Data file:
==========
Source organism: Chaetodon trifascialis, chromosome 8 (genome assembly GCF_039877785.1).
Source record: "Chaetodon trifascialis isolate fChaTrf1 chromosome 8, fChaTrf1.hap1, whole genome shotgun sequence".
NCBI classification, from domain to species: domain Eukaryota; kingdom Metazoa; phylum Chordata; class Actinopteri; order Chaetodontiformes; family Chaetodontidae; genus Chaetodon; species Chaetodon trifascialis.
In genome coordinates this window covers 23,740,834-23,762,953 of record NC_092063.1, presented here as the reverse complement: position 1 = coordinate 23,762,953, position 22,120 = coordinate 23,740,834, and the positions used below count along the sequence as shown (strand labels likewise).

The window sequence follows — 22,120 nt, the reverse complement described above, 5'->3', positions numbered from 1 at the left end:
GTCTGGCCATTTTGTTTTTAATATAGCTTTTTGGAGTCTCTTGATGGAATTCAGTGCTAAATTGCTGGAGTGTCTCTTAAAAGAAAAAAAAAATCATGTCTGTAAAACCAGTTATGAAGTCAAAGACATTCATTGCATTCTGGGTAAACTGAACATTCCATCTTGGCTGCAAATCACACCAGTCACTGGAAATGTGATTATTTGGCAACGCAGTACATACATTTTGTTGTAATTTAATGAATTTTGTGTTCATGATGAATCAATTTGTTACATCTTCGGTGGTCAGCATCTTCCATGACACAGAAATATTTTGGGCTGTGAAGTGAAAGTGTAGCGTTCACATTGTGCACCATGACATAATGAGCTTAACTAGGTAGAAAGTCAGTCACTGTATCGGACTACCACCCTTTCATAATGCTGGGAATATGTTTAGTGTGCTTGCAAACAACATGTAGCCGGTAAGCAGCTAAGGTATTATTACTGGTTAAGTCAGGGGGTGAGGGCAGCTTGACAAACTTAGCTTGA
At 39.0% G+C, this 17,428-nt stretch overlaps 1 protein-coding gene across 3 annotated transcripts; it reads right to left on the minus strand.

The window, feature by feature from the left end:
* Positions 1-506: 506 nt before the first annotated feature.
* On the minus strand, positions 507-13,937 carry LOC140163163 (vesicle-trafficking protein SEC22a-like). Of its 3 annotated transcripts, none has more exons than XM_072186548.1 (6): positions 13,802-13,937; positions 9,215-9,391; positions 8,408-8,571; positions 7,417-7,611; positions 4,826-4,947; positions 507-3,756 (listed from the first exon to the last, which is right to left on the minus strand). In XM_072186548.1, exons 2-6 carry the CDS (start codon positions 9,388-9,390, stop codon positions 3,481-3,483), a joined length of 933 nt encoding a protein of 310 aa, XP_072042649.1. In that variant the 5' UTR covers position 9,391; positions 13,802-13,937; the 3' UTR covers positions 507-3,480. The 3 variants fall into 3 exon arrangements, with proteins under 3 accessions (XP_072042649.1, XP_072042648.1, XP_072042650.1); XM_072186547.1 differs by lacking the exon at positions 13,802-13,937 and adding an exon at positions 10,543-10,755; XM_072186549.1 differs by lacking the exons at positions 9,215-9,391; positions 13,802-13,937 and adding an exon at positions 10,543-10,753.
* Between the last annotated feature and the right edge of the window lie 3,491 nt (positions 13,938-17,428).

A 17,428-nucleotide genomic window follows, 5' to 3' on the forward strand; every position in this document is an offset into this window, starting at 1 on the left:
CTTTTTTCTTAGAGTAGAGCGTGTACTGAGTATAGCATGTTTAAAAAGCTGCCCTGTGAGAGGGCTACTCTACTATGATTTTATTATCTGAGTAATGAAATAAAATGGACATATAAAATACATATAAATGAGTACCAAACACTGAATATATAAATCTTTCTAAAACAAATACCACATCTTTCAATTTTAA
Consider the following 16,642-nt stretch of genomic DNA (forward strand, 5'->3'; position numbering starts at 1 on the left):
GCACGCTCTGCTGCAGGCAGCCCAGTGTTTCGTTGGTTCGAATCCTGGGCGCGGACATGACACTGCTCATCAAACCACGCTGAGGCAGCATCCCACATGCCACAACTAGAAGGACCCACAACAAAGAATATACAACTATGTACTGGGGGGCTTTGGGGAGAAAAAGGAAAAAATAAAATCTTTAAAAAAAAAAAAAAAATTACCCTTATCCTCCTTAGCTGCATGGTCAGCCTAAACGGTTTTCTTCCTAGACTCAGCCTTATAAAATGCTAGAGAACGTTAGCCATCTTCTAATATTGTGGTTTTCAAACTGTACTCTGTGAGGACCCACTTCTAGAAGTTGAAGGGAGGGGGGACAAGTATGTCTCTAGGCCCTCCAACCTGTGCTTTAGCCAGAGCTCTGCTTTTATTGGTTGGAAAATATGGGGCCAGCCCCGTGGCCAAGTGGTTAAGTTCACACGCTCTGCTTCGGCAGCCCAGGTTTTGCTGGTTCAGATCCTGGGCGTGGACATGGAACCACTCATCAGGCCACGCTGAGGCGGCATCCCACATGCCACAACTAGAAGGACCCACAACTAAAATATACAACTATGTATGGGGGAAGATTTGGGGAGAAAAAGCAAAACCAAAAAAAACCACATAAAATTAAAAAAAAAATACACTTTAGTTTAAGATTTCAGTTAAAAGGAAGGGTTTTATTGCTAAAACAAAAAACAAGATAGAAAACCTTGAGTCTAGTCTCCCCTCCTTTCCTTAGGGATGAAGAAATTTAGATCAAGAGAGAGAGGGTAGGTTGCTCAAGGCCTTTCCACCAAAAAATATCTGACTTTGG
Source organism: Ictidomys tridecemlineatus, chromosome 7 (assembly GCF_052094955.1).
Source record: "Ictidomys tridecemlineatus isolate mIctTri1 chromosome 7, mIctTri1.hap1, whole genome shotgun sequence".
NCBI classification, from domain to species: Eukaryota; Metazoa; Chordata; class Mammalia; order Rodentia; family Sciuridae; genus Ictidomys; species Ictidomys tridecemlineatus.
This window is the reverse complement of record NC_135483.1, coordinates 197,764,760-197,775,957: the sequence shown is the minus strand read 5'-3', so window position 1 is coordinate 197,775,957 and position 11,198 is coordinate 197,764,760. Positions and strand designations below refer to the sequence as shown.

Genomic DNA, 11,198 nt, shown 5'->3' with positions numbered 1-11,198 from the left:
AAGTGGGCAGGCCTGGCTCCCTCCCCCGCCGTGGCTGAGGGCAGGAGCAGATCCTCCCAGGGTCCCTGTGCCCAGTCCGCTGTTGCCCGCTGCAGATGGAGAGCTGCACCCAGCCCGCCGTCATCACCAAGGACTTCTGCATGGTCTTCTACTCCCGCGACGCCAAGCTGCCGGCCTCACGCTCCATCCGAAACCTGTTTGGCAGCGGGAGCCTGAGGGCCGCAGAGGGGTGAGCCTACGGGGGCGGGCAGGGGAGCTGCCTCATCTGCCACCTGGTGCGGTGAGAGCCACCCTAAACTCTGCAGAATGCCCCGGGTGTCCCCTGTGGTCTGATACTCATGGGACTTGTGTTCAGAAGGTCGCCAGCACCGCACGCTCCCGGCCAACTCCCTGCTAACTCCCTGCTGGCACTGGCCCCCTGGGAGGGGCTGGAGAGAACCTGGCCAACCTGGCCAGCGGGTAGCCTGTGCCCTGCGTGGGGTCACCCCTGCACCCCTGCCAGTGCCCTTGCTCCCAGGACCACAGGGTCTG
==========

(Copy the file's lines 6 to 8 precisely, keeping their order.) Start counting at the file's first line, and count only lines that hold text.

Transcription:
GTCTGGCCATTTTGTTTTTAATATAGCTTTTTGGAGTCTCTTGATGGAATTCAGTGCTAAATTGCTGGAGTGTCTCTTAAAAGAAAAAAAAAATCATGTCTGTAAAACCAGTTATGAAGTCAAAGACATTCATTGCATTCTGGGTAAACTGAACATTCCATCTTGGCTGCAAATCACACCAGTCACTGGAAATGTGATTATTTGGCAACGCAGTACATACATTTTGTTGTAATTTAATGAATTTTGTGTTCATGATGAATCAATTTGTTACATCTTCGGTGGTCAGCATCTTCCATGACACAGAAATATTTTGGGCTGTGAAGTGAAAGTGTAGCGTTCACATTGTGCACCATGACATAATGAGCTTAACTAGGTAGAAAGTCAGTCACTGTATCGGACTACCACCCTTTCATAATGCTGGGAATATGTTTAGTGTGCTTGCAAACAACATGTAGCCGGTAAGCAGCTAAGGTATTATTACTGGTTAAGTCAGGGGGTGAGGGCAGCTTGACAAACTTAGCTTGA
At 39.0% G+C, this 17,428-nt stretch overlaps 1 protein-coding gene across 3 annotated transcripts; it reads right to left on the minus strand.

The window, feature by feature from the left end: